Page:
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2854 Having an Investigation or Injection using an Ultrasound Scan

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You may know that we use ultrasound to take images of the soft tissues in your body But ultrasound can also be used to guide treatments such as: taking a sample of the fluid from a joint or from a fluid collection, injecting local anaesthetic and steroid into soft tissue or a joint to provide pain relief and reduce swelling. Ultrasound uses high frequency sound waves to obtain pictures of the inside of your body which help us to carry out these procedures more precisely and effectively. It’s popular because it doesn't expose you to any radiation, is quick and non-invasive. It has been used without any side effects for over thirty years. There are some important things you need to address before you come for your treatment Ultrasound scans are performed in the radiology department and it’s best to arrive in plenty of time. We recommend that you bring a partner, friend or relative with you who can drive you home. However, they will not be allowed inside the examination room, but can be there to keep you company. Also, please don't bring young children as there are no facilities available to look after them. There are some instances when it is not safe for us to carry out your procedure. Please phone us in advance if you are on Zyban (anti smoking medication), any anticoagulant besides aspirin, or have any allergies. Our radiologist and sonographer will talk to you about these and agree on the best course of action. Please also let us know before you come if you have any mobility problems for which you may require assistance. When preparing for your visit, we recommend that you wear loose fitting clothes so that it is easier to expose and scan the area of your body that is being investigated. When you are called into the examination room you will be met by a radiologist or sonographer and an assistant. The room is quite dark so that it is easier to see the images of your body on the screen. You will be asked to sit down or lie flat on a couch. The radiologist or sonographer will put a small amount of gel on the area to be scanned. They will then use a probe to take images. The probe will be moved over your skin and images will appear on a screen. You may experience some pushing as the probe is positioned so that the area being investigated can be seen more clearly. This should not be painful, but may be a little uncomfortable. You may be asked to change position to help us get the images we need. Once the area of concern has been imaged with the ultrasound probe, the radiologist or sonographer will talk you through the procedure. They will ask if you are happy for them to proceed. Please feel free to ask any questions that you may have. The area will be thoroughly cleaned. If you are having a sample of fluid taken from your joint or from a fluid collection, the radiologist will hold the ultrasound probe against your skin with their other hand, they will insert a small needle into your joint or into the fluid collection and withdraw some fluid into a syringe. This can be uncomfortable, but will not last for very long. The fluid can help your doctor diagnose and manage the problem If you are having a local anaesthetic with steroid injected into your joint or into a soft tissue area, the radiologist and sonographer will follow a very similar procedure, but instead of withdrawing fluid, they will inject the medication into the correct area with a needle. Afterwards they will apply a small plaster over the injection site and you will be able to get dressed and go home. The procedure will take about 5 minutes. Many patients will gain a lot of relief from having these treatments, although there is always the risk of side effects with any procedure. These include infection, worsening symptoms, an allergic reaction, tendon damage and skin changes. If you feel unwell after your procedure, or develop new redness or swelling around the site of injection, please see your GP during working hours or attend A&E out of hours. You will need a follow up appointment with the doctor who requested the treatment. Depending on your referring clinician, details will be sent to you or you may need to arrange one.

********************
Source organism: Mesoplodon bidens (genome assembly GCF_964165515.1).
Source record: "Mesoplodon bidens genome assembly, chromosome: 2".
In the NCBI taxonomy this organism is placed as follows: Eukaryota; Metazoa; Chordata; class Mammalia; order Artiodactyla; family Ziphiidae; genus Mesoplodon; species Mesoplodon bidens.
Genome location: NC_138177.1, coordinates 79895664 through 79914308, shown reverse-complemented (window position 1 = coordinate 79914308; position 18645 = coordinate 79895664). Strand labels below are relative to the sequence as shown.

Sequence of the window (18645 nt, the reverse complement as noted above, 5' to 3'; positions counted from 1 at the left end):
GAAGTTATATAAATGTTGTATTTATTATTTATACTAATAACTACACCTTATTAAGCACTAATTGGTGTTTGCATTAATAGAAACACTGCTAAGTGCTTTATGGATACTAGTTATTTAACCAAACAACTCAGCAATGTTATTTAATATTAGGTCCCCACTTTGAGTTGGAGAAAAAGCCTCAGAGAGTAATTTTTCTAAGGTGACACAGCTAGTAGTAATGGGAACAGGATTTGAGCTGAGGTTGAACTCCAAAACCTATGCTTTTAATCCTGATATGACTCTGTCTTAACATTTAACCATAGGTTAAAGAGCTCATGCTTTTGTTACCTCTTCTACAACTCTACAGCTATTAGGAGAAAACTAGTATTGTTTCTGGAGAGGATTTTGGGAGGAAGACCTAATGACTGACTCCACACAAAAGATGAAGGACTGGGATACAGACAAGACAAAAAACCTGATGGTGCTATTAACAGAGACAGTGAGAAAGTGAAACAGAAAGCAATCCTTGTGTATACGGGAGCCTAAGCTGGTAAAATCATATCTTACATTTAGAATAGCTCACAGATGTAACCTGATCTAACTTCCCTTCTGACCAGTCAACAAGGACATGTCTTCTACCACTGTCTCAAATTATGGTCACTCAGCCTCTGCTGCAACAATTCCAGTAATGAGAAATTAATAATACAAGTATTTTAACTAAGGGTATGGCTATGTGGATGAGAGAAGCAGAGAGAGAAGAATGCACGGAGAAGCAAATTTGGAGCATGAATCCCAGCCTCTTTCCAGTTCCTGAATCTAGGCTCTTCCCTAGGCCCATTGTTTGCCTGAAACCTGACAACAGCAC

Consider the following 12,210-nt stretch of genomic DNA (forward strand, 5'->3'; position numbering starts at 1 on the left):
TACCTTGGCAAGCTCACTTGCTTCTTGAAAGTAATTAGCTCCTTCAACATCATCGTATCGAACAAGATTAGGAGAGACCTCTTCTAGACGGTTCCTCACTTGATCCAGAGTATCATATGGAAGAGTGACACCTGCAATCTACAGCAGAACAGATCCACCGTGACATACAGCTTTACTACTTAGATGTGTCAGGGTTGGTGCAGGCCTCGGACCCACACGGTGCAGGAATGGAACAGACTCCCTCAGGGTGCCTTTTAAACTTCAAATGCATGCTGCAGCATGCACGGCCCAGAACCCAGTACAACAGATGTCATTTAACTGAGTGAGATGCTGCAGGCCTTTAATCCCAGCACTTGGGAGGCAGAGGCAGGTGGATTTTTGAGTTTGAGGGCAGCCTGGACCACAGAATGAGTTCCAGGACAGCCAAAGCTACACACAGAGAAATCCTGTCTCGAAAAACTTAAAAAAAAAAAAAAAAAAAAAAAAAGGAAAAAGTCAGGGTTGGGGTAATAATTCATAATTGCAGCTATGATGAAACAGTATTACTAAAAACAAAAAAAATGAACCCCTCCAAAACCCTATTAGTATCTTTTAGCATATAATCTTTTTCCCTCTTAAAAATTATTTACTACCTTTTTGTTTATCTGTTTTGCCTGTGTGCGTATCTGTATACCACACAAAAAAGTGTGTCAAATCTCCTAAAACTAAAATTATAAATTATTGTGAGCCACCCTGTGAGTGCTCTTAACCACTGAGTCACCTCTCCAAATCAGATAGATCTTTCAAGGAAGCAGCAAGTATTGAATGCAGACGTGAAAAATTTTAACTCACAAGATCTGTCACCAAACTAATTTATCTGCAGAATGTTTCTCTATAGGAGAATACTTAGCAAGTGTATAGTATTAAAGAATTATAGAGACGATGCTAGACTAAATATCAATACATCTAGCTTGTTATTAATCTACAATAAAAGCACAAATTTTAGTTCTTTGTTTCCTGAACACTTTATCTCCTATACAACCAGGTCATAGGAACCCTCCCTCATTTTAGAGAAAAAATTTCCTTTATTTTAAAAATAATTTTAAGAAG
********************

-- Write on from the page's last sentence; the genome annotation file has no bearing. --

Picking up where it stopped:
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Duration: 4 minutes and 18 seconds
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Language: English
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Views: 33
Posted by: richardwh on Sep 16, 2015

2854 Having an Investigation or Injection using an Ultrasound Scan

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